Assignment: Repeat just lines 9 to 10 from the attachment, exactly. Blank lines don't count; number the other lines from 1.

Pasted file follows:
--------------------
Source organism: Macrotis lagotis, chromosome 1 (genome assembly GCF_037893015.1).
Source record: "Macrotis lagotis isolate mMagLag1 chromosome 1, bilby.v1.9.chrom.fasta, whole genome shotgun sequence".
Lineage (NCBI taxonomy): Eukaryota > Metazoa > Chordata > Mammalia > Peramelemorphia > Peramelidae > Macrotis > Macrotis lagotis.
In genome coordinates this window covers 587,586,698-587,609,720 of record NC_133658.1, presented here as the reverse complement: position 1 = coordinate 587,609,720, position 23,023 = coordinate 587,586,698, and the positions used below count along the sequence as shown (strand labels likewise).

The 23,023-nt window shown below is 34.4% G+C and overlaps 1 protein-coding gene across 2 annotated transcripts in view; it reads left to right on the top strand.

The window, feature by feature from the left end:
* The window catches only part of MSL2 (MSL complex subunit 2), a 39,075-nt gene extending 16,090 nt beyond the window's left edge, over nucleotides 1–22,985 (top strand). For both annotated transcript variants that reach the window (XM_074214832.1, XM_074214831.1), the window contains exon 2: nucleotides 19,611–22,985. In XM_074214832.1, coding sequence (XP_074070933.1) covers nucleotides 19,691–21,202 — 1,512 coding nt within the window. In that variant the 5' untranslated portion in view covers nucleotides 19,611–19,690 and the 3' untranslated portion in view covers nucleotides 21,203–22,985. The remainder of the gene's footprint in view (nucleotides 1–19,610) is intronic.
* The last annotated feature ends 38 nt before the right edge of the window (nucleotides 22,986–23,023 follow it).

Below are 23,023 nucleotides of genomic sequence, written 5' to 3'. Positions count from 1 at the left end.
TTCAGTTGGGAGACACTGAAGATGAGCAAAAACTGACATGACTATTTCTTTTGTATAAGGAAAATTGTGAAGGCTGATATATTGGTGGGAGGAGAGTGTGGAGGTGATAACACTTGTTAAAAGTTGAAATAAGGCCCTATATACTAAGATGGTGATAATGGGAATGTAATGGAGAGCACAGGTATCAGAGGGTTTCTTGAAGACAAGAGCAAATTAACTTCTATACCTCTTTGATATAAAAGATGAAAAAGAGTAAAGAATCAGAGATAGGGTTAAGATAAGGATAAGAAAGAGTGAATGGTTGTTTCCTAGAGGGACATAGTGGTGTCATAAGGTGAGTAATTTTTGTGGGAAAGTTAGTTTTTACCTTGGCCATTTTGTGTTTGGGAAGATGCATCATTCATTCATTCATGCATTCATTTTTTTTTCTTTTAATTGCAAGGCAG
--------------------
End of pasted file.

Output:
Below are 23,023 nucleotides of genomic sequence, written 5' to 3'. Positions count from 1 at the left end.
TTCAGTTGGGAGACACTGAAGATGAGCAAAAACTGACATGACTATTTCTTTTGTATAAGGAAAATTGTGAAGGCTGATATATTGGTGGGAGGAGAGTGTGGAGGTGATAACACTTGTTAAAAGTTGAAATAAGGCCCTATATACTAAGATGGTGATAATGGGAATGTAATGGAGAGCACAGGTATCAGAGGGTTTCTTGAAGACAAGAGCAAATTAACTTCTATACCTCTTTGATATAAAAGATGAAAAAGAGTAAAGAATCAGAGATAGGGTTAAGATAAGGATAAGAAAGAGTGAATGGTTGTTTCCTAGAGGGACATAGTGGTGTCATAAGGTGAGTAATTTTTGTGGGAAAGTTAGTTTTTACCTTGGCCATTTTGTGTTTGGGAAGATGCATCATTCATTCATTCATGCATTCATTTTTTTTTCTTTTAATTGCAAGGCAG